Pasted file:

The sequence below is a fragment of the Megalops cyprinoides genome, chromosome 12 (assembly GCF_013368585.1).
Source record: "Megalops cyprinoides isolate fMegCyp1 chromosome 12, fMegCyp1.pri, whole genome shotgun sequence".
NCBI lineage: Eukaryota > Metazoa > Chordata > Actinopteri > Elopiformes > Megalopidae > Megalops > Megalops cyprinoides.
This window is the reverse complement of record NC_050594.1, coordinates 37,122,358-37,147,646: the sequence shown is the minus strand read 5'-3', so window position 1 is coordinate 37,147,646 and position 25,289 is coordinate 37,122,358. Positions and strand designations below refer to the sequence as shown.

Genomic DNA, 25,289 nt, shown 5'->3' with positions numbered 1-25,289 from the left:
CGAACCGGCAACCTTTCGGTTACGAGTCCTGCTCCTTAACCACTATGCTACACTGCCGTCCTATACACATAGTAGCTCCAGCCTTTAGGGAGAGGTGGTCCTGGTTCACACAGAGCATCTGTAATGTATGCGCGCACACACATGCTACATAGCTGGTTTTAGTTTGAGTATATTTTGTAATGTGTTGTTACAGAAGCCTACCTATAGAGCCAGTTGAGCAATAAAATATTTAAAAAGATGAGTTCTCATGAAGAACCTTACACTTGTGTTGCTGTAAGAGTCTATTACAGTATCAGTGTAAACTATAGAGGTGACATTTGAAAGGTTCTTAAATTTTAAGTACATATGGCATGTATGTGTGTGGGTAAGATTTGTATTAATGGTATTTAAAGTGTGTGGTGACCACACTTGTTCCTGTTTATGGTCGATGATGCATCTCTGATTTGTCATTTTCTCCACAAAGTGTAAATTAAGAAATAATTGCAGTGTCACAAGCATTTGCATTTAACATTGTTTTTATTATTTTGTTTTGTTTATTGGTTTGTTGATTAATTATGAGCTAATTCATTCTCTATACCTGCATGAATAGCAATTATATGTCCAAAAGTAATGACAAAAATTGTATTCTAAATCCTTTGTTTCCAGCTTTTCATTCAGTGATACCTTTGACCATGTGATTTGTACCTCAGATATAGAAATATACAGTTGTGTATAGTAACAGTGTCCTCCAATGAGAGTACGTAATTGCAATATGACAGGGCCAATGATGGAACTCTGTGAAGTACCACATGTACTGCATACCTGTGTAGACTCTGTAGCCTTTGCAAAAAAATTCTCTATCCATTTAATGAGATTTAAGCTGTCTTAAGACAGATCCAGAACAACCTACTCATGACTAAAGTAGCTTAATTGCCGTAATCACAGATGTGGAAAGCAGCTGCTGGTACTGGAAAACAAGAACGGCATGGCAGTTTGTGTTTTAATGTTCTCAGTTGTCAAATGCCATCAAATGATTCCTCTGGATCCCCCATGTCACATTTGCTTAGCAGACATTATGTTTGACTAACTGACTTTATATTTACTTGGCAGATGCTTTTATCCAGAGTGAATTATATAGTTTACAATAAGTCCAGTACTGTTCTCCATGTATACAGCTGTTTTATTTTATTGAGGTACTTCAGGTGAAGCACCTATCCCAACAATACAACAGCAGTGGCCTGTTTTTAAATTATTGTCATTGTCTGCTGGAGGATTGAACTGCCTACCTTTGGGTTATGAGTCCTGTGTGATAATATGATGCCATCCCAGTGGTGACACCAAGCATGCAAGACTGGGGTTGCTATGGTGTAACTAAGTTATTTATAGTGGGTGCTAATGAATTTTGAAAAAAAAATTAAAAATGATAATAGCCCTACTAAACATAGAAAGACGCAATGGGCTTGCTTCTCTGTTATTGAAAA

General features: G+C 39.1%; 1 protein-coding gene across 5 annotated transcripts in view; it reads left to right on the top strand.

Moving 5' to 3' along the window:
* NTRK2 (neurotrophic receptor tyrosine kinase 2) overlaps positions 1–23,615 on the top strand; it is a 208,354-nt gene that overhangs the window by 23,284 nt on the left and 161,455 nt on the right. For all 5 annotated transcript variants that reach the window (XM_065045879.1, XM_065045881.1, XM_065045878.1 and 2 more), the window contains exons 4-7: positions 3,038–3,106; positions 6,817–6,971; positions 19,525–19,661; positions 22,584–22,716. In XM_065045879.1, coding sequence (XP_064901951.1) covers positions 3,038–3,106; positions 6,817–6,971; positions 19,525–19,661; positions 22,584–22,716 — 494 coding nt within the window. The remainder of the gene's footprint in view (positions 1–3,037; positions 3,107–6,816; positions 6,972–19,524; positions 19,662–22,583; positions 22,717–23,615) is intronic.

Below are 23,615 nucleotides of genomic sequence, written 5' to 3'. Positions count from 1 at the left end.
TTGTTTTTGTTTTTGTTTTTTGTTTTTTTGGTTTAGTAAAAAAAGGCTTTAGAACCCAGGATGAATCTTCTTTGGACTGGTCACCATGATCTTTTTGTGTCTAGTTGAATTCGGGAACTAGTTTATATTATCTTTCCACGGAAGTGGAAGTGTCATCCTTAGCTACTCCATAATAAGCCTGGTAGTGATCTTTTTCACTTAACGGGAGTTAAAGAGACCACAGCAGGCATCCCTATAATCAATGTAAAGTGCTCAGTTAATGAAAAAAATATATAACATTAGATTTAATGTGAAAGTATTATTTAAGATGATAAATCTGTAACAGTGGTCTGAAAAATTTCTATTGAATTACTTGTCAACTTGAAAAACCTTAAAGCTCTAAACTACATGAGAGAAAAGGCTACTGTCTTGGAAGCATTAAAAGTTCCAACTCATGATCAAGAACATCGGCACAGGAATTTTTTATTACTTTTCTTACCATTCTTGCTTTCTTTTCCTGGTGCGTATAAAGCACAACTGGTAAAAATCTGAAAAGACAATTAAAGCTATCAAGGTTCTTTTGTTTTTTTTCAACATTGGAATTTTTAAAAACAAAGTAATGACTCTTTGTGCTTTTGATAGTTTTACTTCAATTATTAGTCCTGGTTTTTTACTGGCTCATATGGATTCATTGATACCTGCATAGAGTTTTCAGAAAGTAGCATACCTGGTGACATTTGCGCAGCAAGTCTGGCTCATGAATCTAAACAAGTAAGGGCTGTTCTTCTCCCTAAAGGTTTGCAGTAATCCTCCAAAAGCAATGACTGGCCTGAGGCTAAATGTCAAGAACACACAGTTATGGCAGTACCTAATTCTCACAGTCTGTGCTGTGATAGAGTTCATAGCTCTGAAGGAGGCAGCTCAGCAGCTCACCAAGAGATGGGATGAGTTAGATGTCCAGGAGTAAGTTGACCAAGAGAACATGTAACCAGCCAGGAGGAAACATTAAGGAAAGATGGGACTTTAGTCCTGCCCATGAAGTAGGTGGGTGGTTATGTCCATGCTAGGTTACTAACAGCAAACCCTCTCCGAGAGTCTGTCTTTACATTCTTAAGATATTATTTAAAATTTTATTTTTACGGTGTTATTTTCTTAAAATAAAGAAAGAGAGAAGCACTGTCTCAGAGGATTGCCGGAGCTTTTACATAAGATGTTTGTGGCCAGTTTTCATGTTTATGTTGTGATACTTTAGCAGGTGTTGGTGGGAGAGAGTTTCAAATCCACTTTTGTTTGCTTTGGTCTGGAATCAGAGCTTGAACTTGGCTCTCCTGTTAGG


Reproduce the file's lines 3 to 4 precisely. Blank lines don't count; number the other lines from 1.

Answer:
NCBI lineage: Eukaryota > Metazoa > Chordata > Actinopteri > Elopiformes > Megalopidae > Megalops > Megalops cyprinoides.
This window is the reverse complement of record NC_050594.1, coordinates 37,122,358-37,147,646: the sequence shown is the minus strand read 5'-3', so window position 1 is coordinate 37,147,646 and position 25,289 is coordinate 37,122,358. Positions and strand designations below refer to the sequence as shown.